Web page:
Daniel O’Connell

The Irish: O’Connell’s

My Grandmother who lived with my family for about 10 years marred a Kinney, however her family and maiden name was O’Connell. Grandfather Kinney I never met as he died the day I was born. I was given the name of Charles as it was his name also. The O’Connell family immigration to the United States goes way back in time to my great grandfather. I was told he was a union army officer who was at the surrender of Robert E. Lee to General Ulysses Grant at Appomattox. Although he lived in Virginia he stayed with the Union army at the time of the Civil War which I understood did not go over so well with his wife and daughter, my grand-mother, and neighbors.

His grandfather was Daniel O’Connell who often was referred to as “the Liberator” or “Emancipator” of Ireland from England in the fist half of the 19th century. He campaigned for Catholic Emancipation including the right for Catholics to sit in the Westminster Parliament which had been denied for over 100 years. He succeeded in repealing the Act of Union which combined Great Britain and Ireland.

I do not know exactly why the O’Connell’s immigrated to the USA but remember vaguely that there was the potato famine that could have had some influence. My grandmother, Blanche, was a dedicated Catholic who gave me a St. Christopher’s medal which I wore around my neck for over 10 years. In the old days, I understand that it was a custom in the Catholic Church for one to yearly purchase your seats that were then reserved for you for services. My grandmother was so mad at the head priest when he gave the family seats away to a friend that she refused to attend church ever again.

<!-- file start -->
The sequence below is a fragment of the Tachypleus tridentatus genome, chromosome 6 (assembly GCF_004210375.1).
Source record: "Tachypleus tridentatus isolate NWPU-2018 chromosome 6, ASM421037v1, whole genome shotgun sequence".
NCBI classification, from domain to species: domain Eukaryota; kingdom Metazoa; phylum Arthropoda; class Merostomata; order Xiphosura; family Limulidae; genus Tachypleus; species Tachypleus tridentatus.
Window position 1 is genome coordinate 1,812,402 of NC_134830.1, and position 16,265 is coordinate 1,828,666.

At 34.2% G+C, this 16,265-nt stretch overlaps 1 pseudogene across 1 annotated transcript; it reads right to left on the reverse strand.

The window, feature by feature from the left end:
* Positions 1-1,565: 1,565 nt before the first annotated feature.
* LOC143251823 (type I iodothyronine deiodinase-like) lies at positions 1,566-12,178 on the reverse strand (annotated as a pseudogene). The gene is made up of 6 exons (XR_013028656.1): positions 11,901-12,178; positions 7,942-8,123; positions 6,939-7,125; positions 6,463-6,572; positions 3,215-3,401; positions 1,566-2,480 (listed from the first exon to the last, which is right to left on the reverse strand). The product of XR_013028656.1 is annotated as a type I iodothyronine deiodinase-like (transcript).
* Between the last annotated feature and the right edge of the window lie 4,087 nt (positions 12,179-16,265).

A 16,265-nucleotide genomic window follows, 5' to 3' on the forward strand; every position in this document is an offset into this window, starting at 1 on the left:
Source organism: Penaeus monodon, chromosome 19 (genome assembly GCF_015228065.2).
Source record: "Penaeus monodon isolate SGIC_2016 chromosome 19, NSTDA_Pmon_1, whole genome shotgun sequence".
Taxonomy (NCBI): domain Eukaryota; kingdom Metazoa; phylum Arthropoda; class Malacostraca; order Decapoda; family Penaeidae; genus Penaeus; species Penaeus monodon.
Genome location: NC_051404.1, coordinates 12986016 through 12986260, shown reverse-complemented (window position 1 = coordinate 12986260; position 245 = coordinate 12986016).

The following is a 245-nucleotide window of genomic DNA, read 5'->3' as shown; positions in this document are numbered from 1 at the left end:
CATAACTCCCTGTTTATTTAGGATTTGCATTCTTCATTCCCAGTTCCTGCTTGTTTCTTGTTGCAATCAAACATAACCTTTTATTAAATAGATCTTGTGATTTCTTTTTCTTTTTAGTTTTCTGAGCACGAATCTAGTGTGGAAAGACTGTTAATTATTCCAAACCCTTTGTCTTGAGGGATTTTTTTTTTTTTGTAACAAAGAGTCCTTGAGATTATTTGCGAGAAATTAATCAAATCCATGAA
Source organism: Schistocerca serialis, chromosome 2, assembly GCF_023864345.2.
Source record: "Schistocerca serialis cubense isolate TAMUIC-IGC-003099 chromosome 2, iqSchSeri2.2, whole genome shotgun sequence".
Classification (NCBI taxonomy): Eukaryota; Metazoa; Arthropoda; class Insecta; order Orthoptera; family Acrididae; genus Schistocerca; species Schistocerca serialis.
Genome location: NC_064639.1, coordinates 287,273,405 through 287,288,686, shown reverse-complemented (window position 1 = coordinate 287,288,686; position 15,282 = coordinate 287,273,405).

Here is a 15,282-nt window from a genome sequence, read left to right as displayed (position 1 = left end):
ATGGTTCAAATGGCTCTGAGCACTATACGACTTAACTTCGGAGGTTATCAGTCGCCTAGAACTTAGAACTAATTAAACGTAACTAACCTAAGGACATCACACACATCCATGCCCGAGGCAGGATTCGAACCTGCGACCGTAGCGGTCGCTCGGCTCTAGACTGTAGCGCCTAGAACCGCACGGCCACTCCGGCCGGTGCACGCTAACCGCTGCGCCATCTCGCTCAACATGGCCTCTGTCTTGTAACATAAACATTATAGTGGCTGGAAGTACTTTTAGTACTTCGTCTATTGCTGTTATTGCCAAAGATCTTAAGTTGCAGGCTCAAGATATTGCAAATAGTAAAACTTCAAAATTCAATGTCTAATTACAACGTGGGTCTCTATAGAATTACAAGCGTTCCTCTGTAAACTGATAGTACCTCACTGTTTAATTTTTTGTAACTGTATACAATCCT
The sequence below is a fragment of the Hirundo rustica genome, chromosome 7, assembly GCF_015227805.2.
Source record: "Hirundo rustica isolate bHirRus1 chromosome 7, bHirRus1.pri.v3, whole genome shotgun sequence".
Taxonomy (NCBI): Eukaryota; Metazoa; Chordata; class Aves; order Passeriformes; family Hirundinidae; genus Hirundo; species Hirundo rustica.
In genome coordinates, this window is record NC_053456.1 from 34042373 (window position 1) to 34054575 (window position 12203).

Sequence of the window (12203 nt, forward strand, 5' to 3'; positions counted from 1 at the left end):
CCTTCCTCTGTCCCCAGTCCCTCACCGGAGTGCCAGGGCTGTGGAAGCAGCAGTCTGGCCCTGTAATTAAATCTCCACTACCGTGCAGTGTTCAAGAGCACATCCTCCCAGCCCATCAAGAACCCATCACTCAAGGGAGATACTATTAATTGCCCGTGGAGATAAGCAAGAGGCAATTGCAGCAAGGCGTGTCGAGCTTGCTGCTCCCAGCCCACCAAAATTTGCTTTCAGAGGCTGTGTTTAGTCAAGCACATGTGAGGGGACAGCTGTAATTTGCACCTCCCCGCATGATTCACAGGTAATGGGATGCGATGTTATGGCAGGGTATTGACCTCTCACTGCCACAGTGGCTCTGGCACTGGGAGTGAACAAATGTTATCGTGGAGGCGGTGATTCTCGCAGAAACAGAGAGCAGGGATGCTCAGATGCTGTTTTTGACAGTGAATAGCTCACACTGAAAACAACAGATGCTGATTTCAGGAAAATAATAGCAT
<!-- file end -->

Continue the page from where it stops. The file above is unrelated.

My parents came of age right in the midst of the Depression in 1929. My father was set to attend Princeton University but the Depression prevented that from happening. My father’s family owned a successful large dry cleaning company in Chicago that was forced out of business by the Depression. My Kinney grandfather was friends of the Commisky family who then owned the Chicago White Sox professional baseball team. Stories were told of all the gala parties and gambling games held before the Depression.

Shared by Chuck Kinney of Menlo Park, CA (editor’s note: former Mayor)


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